High turnover reported among charter school teachers
With so many charter school teachers moving on each year, concerns arise about retaining quality educators and how stability affects student performance.
By Howard Blume, Los Angeles Times
July 25, 2011
In the instant of a job change, Joshua Cook went from being one of the youngest teachers at Crenshaw High, a traditional school in Hyde Park, to nearly the oldest at Animo Justice, a charter school south of downtown Los Angeles.
He was 32, with two years of teaching experience.
Three years later, he had another distinction: He became one of the astonishingly large numbers of teachers who left a Los Angeles charter school.
Around 50% of teachers in charter middle and high schools left their jobs each year over a six-year period studied by UC Berkeley researchers, who released their findings last week.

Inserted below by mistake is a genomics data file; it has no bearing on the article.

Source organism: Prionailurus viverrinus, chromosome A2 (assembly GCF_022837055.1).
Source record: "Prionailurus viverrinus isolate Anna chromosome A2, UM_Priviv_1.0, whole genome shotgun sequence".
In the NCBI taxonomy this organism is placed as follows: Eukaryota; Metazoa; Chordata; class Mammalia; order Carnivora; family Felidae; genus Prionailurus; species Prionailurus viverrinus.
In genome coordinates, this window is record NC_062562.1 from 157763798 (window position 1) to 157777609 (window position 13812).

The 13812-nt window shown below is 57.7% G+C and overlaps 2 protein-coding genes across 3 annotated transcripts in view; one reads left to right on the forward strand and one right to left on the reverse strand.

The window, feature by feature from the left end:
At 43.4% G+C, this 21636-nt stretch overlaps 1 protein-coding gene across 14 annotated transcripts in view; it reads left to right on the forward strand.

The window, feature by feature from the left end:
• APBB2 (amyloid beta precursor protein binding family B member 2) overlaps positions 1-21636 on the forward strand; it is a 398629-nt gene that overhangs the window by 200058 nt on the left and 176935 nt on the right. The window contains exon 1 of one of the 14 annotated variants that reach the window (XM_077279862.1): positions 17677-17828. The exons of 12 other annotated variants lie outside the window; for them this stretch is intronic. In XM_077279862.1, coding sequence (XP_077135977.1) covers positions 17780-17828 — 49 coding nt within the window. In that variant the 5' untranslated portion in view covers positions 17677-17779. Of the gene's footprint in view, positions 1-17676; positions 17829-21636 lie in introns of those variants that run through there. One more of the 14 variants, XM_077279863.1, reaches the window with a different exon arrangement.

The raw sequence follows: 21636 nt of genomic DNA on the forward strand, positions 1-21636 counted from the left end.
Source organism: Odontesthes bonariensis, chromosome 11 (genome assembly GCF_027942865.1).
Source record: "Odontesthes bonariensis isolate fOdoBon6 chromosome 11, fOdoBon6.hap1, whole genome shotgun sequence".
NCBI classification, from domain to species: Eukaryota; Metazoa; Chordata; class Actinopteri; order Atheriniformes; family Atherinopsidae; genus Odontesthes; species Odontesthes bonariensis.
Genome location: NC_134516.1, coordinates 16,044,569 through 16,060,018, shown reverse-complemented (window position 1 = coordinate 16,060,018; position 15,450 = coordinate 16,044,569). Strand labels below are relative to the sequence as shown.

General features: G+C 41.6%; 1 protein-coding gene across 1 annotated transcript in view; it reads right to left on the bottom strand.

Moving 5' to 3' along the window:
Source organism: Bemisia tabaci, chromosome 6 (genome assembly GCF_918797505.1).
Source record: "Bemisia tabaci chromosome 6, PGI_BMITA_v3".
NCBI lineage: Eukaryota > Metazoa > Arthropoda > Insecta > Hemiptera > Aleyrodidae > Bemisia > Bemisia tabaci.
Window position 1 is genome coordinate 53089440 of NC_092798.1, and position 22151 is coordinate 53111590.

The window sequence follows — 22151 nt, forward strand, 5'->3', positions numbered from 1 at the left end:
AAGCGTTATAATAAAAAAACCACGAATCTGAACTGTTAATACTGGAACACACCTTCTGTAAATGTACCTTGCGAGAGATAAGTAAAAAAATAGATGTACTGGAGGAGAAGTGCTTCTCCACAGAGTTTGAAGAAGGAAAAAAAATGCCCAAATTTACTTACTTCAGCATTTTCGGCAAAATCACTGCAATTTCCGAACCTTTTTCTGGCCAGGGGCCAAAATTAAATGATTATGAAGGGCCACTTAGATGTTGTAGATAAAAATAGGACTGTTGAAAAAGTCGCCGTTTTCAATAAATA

Charter schools are independently operated and free from some restrictions that govern traditional schools, including the need to abide by a school system's union contracts. Many charter schools can boast of committed families and enrollment waiting lists. And many produce high test scores compared with nearby traditional schools.
The Berkeley study didn't track why teachers departed — it counts them whether they left on good terms or bad, content or burned out, leaving a school temporarily or permanently quitting the